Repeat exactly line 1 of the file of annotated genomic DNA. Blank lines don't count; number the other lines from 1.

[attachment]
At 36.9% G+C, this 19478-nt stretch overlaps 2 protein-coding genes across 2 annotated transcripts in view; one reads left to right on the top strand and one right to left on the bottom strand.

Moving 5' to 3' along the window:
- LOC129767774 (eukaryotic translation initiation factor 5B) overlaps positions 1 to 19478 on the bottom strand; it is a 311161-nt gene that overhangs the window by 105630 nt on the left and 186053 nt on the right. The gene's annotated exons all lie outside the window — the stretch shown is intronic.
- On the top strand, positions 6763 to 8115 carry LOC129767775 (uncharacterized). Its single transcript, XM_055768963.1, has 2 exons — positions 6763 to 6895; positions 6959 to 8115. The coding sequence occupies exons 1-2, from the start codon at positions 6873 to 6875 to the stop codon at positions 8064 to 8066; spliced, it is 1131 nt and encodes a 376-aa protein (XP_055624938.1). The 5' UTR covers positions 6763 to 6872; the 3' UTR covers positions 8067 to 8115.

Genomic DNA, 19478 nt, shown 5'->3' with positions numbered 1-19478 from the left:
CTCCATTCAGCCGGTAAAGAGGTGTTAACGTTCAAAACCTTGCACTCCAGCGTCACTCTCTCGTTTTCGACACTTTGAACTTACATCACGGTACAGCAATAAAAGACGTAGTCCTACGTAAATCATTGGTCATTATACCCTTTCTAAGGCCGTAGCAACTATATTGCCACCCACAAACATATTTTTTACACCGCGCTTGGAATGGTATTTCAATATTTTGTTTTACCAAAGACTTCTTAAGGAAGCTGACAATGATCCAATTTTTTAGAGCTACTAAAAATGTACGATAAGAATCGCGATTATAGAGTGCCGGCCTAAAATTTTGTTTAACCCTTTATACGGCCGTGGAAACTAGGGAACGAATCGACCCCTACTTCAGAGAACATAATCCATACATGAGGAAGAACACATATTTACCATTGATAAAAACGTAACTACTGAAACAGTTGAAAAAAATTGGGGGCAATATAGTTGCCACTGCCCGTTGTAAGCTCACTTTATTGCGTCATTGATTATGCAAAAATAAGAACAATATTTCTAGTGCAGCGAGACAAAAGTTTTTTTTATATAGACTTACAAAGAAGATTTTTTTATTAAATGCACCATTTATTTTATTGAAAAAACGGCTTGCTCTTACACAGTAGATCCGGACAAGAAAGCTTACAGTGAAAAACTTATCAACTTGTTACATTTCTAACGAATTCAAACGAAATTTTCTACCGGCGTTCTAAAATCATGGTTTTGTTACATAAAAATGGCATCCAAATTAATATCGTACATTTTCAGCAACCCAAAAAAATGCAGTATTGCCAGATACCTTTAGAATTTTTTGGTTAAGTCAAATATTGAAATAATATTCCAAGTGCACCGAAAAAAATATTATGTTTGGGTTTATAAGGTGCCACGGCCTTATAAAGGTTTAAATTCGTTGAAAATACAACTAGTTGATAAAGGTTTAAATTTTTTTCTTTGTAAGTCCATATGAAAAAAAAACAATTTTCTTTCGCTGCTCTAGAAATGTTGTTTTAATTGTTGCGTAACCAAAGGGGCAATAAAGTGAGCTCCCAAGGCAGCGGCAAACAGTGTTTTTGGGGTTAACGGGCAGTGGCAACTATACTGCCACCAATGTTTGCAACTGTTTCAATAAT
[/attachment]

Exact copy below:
At 36.9% G+C, this 19478-nt stretch overlaps 2 protein-coding genes across 2 annotated transcripts in view; one reads left to right on the top strand and one right to left on the bottom strand.